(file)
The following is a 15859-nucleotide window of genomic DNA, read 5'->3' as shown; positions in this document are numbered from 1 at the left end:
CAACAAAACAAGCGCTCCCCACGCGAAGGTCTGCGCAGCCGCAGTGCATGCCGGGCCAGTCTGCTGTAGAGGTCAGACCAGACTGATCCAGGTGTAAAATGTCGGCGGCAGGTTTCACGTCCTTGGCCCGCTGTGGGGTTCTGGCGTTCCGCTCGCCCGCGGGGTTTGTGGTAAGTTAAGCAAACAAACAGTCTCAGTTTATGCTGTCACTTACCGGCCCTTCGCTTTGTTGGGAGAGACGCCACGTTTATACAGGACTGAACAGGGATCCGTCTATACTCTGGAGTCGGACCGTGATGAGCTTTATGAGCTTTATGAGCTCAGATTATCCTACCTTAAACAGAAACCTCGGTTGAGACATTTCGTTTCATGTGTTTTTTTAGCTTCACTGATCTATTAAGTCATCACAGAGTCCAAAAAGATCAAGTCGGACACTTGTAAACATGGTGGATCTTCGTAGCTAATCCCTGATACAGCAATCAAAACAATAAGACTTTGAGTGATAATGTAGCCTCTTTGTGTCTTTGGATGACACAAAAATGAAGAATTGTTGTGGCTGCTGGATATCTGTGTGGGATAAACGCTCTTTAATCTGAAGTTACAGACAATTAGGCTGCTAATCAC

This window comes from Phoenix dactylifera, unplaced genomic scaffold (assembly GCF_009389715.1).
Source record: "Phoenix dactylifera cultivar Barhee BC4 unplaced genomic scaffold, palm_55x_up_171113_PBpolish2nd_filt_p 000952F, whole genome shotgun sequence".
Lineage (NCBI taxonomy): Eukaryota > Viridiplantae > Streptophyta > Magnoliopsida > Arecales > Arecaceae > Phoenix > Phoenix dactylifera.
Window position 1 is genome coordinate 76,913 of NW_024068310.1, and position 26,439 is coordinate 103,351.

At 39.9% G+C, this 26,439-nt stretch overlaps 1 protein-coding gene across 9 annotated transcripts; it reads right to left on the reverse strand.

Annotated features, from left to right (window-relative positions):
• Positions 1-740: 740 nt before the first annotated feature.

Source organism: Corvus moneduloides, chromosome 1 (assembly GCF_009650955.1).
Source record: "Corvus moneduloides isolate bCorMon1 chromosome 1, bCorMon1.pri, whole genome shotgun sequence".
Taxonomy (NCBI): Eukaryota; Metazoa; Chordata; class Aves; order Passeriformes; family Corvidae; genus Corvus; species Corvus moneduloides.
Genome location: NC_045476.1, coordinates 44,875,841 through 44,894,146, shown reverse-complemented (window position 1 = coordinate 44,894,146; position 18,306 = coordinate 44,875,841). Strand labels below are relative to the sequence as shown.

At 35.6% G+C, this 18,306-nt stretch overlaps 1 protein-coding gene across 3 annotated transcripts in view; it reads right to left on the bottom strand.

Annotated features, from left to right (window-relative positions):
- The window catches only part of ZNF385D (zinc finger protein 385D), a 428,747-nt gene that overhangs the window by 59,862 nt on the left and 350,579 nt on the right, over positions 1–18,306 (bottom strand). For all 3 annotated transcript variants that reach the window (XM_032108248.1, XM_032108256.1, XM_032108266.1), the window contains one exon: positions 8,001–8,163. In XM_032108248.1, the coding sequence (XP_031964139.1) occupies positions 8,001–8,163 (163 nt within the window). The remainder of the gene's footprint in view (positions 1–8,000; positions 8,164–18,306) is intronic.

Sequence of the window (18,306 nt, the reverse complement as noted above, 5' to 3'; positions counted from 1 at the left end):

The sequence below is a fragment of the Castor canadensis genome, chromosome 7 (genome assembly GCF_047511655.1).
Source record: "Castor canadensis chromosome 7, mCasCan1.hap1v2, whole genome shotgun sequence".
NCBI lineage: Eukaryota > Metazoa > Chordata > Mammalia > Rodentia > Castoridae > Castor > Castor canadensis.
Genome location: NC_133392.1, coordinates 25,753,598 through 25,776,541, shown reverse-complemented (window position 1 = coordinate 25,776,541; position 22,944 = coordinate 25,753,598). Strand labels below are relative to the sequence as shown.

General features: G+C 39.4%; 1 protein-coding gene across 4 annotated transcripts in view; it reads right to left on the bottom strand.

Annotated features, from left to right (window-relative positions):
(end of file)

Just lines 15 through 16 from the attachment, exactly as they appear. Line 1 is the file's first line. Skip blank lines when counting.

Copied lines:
Annotated features, from left to right (window-relative positions):
- The window catches only part of ZNF385D (zinc finger protein 385D), a 428,747-nt gene that overhangs the window by 59,862 nt on the left and 350,579 nt on the right, over positions 1–18,306 (bottom strand). For all 3 annotated transcript variants that reach the window (XM_032108248.1, XM_032108256.1, XM_032108266.1), the window contains one exon: positions 8,001–8,163. In XM_032108248.1, the coding sequence (XP_031964139.1) occupies positions 8,001–8,163 (163 nt within the window). The remainder of the gene's footprint in view (positions 1–8,000; positions 8,164–18,306) is intronic.